AFC East Notes: Tannehill, Manuel, Bills

Until recently, the possibility of a contract extension didn’t seem all that likely to Dolphins quarterback Ryan Tannehill, Adam H. Beasley of the Miami Herald writes.

I didn’t know if it was going to happen or not,” Tannehill told reporters today . “I still had two years [on my contract], so it wasn’t something I was expecting. Fortunately enough, we made it happen.”

Eventually, a deal came together and the quarterback now has major financial security in the form of a six-year, $96MM deal. And, as Beasley notes, agent Pat Dye could argue that Tannehill’s new-money average from 2017 through 2020 is the sixth-highest in the league – with a bit of accounting magic. Here’s more from the AFC East..

  • Bills offensive coordinator Greg Roman shot down speculation that quarterback EJ Manuel could be cut in training camp if he doesn’t show progress, Vic Carucci of The Buffalo News tweets. Yesterday, Joe Buscaglia of WKBW reported that Manuel might not make the 53-man roster if he doesn’t take a step forward. The Florida State product had a promising rookie season in which he threw for 1,972 yards in ten starts but even then, his touchdown-to-interception ratio left much to be desired as he threw for 11 scores but gave up 9 picks. Last season, he lost the starting job after four games.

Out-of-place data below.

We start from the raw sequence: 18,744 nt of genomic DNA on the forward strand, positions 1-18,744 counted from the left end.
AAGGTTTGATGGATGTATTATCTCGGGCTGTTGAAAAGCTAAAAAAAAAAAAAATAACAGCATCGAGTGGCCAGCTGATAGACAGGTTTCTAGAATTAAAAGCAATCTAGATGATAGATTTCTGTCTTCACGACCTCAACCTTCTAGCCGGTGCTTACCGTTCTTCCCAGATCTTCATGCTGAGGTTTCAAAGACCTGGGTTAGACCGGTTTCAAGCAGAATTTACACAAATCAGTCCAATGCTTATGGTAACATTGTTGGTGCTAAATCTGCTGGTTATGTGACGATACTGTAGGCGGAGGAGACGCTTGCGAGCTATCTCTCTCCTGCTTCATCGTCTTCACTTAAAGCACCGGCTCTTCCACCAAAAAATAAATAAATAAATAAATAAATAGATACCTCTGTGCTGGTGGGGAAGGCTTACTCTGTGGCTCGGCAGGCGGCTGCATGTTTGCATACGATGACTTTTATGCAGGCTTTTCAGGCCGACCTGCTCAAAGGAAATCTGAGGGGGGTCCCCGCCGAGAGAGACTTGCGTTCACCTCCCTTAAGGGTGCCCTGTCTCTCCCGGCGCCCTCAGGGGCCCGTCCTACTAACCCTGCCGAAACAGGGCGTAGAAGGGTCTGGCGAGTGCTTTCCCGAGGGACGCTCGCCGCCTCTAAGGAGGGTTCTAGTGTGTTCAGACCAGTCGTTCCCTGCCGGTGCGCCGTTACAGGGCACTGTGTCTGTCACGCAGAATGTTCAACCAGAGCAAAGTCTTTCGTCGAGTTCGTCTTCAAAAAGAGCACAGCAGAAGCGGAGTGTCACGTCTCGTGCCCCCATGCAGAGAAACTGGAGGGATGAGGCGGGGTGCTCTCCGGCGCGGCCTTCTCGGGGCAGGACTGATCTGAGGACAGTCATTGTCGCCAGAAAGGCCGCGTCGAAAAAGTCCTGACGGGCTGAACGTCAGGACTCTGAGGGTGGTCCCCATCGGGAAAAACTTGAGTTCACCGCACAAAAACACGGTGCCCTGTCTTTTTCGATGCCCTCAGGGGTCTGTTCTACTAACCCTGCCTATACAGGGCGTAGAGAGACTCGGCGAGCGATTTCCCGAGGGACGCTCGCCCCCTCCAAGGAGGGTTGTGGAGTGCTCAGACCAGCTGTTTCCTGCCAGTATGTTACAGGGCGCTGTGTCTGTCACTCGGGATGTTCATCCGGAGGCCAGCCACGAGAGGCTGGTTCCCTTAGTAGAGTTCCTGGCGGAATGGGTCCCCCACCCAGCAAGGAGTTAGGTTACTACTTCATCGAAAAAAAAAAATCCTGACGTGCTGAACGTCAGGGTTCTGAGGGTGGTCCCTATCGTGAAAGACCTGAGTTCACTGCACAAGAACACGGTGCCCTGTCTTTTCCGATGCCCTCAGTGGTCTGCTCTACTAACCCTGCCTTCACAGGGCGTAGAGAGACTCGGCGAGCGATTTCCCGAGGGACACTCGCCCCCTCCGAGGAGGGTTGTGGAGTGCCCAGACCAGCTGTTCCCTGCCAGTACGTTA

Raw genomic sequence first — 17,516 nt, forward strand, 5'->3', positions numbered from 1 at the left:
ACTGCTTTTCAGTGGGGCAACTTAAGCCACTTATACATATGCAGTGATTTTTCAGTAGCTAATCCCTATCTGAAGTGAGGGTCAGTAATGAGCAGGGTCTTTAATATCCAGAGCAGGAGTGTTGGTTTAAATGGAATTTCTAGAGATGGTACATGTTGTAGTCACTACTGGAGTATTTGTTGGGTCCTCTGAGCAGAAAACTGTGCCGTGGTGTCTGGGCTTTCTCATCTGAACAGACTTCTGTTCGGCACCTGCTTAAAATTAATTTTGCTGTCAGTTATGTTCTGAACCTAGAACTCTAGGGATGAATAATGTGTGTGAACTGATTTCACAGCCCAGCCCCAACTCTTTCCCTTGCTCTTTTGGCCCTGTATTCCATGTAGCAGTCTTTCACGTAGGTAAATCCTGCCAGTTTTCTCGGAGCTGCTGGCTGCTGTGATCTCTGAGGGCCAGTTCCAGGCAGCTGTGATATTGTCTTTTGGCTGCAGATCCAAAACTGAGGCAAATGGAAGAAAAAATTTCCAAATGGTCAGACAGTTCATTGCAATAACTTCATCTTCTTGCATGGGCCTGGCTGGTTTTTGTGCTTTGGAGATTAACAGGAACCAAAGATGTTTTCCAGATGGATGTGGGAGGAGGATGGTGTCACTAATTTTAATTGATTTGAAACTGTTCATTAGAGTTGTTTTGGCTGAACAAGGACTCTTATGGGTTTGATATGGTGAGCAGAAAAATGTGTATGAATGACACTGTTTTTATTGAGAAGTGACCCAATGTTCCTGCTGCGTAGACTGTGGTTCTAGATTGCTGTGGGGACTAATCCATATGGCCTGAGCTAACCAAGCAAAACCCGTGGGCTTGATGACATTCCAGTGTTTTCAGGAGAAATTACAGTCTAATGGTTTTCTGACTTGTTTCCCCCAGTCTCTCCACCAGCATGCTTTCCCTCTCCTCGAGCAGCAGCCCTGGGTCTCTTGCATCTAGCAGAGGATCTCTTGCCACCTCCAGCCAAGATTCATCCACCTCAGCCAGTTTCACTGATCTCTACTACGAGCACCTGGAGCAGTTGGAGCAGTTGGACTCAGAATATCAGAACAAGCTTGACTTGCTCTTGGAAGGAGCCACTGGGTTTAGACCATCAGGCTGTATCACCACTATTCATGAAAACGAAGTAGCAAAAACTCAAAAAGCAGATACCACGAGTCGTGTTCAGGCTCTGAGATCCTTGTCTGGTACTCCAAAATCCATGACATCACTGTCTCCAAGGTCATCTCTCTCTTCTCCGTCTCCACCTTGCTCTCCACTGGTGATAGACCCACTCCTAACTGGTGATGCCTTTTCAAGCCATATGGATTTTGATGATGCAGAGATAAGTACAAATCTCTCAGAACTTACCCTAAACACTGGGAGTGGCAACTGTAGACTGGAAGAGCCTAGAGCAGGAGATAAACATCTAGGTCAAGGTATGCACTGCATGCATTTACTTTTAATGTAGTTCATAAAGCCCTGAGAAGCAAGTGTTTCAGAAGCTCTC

• Bills running backs coach Anthony Lynn is concerned about Bryce Brown‘s absence from voluntary workouts, Jay Skurski of The Buffalo News writes. That’s not great news for Brown, especially when considering all the backs in competition in Buffalo. “Bryce is doing what he has to do right now, taking care of his family in the offseason, but yes, it will set him back,” he said. “I mean, he’s five, six weeks behind everyone else. Once he gets here, it’s going to be hard to slow down and catch him up. That’s one of my biggest concerns, but, you know, he’s got the playbook. Hopefully he’s taking care of his business and hopefully he’ll come in in great shape and we’ll see what happens.”
  • Patriots owner Robert Kraft surrendered in a battle he couldn’t win, Dan Shaughnessy of The Boston Globe opines.
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